Beeson and Bhatia (1937) indicated that it was not common in India, but it emerged mainly between May and November without marked peaks of abundance. The life cycle there is apparently annual but may extend to two years, with stragglers in the third year. Additional biological data were given by Miller (1934), who stated that the life cycle is eight weeks when the larva feeds in Derris roots. He also recorded a reduviid bug (Peregrinator biannulipes Montr. & Sign.) as a predator on X. capucinus.

Most damage appears to be caused to lumber or to plants already damaged by lightning, cold, or other insect injury. Kalshoven (1963b) listed it from piles of teak poles where the sapwood layer became honeycombed throughout. Most references mention dry branches and stems being most often infested. Marin Acosta (1975) listed it in unhealthy avocado trees and in stems of grape where its presence was shown by little masses of gum (in rolled strips) in their openings.

Hosts

According to Fisher (1950), Lesne (1924) recorded this species living in the wood of Morus alba L. and in trunks of "Kimoungoue" in east Africa, in bamboo, litchi (Litchi chinensis Sonn.), and in grape (Vitis sp.) in Brazil. Miller (1934) recorded it attacking piquia (Caryocar villosum Pers.), rambutun (Nephelium lappaceum L.), rubber (Hevea brasiliensis (Willd. ex A. Juss) Muell. Arg.), Dipterocarpus sp., Derris sp., guava (Psidium guajava L.), Casuarina equisetifolia J.R. Forst. & G. Forst., Syzygium malaccensis (L.) Merrill & L.M. Perry, cinnamon (Cinnamomum zeylanicum Blume), Indigofera anil L., cashew nut (Anacardium occidentale L.), durian (Durio zibethinus J. Murr.), Tephrosia candida DC., Gardenia jasminoides Ellis, tamarind (Tamarindus indica L.), Hibiscus rosa-sinensis L., and mango (Mangifera indica L.).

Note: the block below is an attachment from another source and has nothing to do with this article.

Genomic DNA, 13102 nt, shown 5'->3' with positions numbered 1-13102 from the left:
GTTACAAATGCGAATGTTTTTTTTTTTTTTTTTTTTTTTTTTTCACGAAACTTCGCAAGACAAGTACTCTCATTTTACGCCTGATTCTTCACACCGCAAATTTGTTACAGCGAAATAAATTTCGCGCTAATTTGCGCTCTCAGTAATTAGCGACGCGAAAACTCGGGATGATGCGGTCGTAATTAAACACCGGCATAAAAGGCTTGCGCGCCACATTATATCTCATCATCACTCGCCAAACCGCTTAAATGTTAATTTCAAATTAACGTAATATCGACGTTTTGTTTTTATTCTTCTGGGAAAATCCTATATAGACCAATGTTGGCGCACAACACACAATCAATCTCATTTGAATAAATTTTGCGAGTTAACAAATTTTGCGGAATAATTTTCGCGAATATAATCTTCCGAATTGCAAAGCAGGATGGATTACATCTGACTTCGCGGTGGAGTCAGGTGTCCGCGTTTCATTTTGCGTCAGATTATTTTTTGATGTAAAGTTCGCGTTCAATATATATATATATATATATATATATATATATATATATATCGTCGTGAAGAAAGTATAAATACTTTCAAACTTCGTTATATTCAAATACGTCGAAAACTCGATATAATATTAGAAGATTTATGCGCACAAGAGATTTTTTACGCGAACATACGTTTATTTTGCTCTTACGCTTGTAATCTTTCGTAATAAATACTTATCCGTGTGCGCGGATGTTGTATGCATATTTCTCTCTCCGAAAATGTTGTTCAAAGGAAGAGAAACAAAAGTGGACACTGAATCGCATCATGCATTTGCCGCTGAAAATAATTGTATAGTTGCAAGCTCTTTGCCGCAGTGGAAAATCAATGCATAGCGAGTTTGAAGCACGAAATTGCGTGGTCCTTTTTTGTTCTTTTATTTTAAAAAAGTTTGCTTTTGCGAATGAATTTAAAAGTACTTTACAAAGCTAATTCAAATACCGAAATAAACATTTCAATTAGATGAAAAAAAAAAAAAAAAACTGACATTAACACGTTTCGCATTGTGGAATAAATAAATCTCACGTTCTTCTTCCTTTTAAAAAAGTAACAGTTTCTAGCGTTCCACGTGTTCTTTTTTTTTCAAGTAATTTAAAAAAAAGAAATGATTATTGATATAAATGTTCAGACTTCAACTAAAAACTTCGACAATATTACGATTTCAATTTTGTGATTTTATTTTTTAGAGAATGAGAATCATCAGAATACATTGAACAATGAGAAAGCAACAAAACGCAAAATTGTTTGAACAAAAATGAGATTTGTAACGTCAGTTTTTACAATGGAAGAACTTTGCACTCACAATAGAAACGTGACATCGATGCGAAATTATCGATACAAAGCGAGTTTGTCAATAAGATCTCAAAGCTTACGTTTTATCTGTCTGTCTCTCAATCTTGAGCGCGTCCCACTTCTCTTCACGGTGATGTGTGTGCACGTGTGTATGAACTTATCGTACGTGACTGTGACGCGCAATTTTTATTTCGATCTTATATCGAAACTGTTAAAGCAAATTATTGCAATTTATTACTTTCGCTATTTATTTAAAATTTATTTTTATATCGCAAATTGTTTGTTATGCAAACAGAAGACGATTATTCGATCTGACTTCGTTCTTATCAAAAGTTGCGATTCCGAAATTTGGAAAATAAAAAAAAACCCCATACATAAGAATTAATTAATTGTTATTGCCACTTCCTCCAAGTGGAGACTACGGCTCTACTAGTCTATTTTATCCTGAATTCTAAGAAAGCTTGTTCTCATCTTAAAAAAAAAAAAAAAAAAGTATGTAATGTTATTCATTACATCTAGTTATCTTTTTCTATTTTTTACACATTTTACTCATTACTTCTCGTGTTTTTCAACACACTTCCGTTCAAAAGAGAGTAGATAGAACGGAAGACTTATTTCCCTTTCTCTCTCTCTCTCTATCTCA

Beeson and Bhatia (1937) reported it as also attacking Artocarpus hirsutus Lam., Ficus sp., Mallotus philippiensis Muell. Arg., Delonix elata (L.) Gamble, Santalum album L., Shorea robusta Gaertn.f., Sindora wallichii Benth., Swietenia mahagoni (L.) Jacq., Tectona grandis L.f., Terminalia myriocarpa Heurck & Muell. Arg., and Vitex negunto L. Guagliumi (1967) recorded it in avocado seed and stems and branches of cotopriz (Talisia oliviformis Radlk.).

The Florida host has only been cassava, in dry branches (presumably cold killed).

Management

As presently known, the species does not appear to be a serious economic pest. Infested cassava branches were destroyed by burning.

For more information see Insect Management Guide for Powderpost Beetles (http://edis.ifas.ufl.edu/IG119).

Selected References

Anonymous. 1978. A bostrichid beetle (Xylopsocus capucinus (Fabricius)). Cooperative Plant Pest Report 3: 177.

Beeson, C.F.C., and B.M. Bhatia. 1937. On the biology of the Bostrychidae (Coleoptera). Indian Forest Record 2: 223–320.

Blackwelder, R.E. 1945. Checklist of the coleopterous insects of Mexico, Central America, the West Indies, and South America. U.S. Natural History Museum Bulletin 185, Part 3: 400.

d'Araujo e Silva, A.G., C.R. Gonçalves, D.M. Galvao, A.J.L. Gonçalves, J. Gomes, M. do N. Silva, and L. de Simoni. 1968. Quarto catalogo dos insectos que vivem nas plantas do Brasil seus parasites e predadores. Pt. 2. Vol. 1: xiv + 622 p.